FX research roundup: Post QE blues
It has been a few months since US non-farm payrolls were dismissed as pretty much a non-event; the market remains utterly focussed on QE, its effects and repercussions.
This last roll of the dice understandably hasn’t gone down well; particularly as there is an implicit attention to roll again (QE3 and QE4 anyone?) if a double-six doesn’t result. Brazil, China and Germany have weighed in, making Commerzbanks’s headline this morning “Worldwide criticism of US monetary policy” not much of an exaggeration at all. Commerzbank makes the point that while such expansionary monetary policy should [will, can only?] lead to depreciation, the inflationary aspect might be more questionable: “That means: the effect on the real dollar exchange rate is clearly there. At the ministerial G20 meeting US Treasury secretary Timothy Geithner was able to turn the criticism of the US monetary policy into a criticism of countries with current account surpluses. This tactic is unlikely to convince at the G20 summit. Geithner can hardly be surprised if the US rather than China will soon stand accused of being a currency manipulator.”
So it looks like the US is likely to be rather no-mates in Seoul, with the exception of those with mutual interests, the UK and perhaps Japan. The UK decided to keep its powder dry close to Guy Fawkes night, but the fuse is still there to be lit. Meanwhile, Japan’s measures in the early BoJ meeting, while radical (broadening asset purchases to include ETFs and Reits) didn’t come under the heading of further easing. Japan also reserves the right to act again. As Derek Halpenny at Bank of Tokyo mentions: “...probably the most interesting comment from [BoJ governor] Shirakawa was acknowledging that ‘fund expansion is a probable option’.”
The overall feeling is that the Fed will continue to flood the market with liquidity until either the economy bursts into life or becomes the 21st century version of the Weimar Republic. Though the immediate inflationary consequences of QE are still largely invisible, it can’t be denied that the market is worried. As Michael Derks at FXPro points out: “Within 24 hours of the FOMC’s statement, the US 10/30-year spread widened by a further 28bp to 158bp, the largest spread since the long bond was first issued.”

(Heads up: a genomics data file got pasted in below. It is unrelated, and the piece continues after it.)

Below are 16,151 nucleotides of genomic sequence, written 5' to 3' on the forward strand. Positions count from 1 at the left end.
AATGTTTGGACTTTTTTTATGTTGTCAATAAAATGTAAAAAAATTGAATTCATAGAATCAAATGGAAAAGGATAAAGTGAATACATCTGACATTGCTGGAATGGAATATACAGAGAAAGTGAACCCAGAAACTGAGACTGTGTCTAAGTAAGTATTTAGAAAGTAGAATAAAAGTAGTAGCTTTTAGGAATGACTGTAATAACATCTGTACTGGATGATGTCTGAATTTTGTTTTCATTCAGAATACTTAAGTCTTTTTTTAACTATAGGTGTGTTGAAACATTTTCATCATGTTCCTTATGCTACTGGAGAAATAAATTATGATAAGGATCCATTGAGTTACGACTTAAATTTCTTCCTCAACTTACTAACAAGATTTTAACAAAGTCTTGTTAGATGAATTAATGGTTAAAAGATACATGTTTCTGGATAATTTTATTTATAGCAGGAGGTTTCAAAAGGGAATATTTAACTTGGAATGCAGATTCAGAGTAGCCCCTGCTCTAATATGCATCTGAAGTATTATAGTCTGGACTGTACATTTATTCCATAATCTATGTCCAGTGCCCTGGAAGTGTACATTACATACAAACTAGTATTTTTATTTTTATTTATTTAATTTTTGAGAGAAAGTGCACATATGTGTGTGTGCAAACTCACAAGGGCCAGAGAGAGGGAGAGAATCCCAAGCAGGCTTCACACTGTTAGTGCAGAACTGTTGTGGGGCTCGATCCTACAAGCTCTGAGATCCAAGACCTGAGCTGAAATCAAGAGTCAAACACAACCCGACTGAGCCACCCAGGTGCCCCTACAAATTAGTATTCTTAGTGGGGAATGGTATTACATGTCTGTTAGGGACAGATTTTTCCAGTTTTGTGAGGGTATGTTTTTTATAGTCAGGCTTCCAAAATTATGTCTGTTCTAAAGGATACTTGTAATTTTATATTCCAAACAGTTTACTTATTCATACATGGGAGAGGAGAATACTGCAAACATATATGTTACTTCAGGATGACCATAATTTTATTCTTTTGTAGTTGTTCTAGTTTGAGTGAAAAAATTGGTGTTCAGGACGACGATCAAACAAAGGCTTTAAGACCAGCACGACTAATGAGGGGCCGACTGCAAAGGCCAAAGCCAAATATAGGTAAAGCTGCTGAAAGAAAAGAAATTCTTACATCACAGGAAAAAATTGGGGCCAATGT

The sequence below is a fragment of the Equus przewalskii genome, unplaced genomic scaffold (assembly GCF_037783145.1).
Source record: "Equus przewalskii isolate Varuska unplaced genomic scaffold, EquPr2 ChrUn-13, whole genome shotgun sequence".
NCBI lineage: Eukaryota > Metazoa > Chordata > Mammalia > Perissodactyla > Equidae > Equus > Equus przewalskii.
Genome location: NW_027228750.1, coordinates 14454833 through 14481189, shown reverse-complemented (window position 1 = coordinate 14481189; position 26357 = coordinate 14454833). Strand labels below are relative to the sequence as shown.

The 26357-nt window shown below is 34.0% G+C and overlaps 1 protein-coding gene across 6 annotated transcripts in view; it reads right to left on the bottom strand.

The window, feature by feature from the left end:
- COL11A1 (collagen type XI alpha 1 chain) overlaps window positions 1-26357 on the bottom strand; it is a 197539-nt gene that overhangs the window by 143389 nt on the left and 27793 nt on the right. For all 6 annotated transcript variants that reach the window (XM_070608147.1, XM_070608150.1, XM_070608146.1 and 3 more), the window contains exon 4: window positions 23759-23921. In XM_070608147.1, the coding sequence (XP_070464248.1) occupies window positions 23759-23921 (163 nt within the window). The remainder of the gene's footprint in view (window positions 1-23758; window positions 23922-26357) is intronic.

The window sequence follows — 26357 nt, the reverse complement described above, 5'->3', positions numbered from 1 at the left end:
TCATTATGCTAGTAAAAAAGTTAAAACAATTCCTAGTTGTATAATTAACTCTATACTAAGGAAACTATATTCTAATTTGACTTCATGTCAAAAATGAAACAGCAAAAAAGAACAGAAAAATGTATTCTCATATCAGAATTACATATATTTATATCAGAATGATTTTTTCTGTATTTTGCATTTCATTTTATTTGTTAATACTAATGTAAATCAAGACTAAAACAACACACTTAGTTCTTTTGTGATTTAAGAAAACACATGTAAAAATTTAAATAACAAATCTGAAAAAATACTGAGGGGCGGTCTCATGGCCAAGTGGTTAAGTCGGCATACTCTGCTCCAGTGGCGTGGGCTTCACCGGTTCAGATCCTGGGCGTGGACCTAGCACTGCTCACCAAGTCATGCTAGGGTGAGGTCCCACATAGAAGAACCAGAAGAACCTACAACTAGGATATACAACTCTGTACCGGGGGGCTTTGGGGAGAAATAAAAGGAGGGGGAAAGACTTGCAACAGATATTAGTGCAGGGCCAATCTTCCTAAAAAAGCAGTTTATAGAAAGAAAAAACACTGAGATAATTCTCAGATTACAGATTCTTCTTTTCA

Neil Mellor at Bank of New York Mellon as ever sums it up precisely. This morning’s headline is “Quantitative easing is art, not science – a fact that casts doubt on the Fed’s ability to bring it to an end in a timely fashion”.
Mellor questions Bernanke’s own belief in the likely success of the monetary expansion and the ability of the administration to unwind policy in appropriate time. He points out the dependence on a hitherto non-existent money multiplier and the lack of clarity on the precise extent of “unworkable” loans that exist in the US. But it is Mellor’s final paragraph that resonates most and deserves quoting in full:
“If quantitative easing does succeed in generating inflation, however, it is then that the Treasury’s problems begin as they will be forced to underpin the recovery whilst keeping a cap on its financing costs in the face of higher yields. That is another story; but what appears all too clear is that the world has taken a lurch towards broad-based capital controls and protectionism as one certain destination for a portion of the Fed’s cash is foreign high yielding markets. Ironically, therefore, the FOMC’s decision to launch QE II has placed greater emphasis on the need for actionable agreement at the G20 whilst at the same time, it has moved that very objective even further beyond the reach of the group’s members.”
It does all seem like a terrible mess, and that’s without mentioning the potential US policy logjam we may witness over the next two years. This week did look like a big one; it has been interesting but not massive in the way of market moves but I fear it has been catastrophic for the future of the global economy.
I’m determined, however, to end on an up note. Despite continuing pressure on Irish spreads, the common belief is that the euro won’t feel the pressure until Spain gets hit in a meaningful fashion. So it was with trepidation that I began to read the following email: “Run on BBVA?... Some concern on reports of people queuing outside branches of BBVA in Madrid. EUR very soft. Real reason though is BBVA is sponsoring a 10km running race in Madrid on Sunday. Participants are queuing to collect their tee-shirts. Ha!”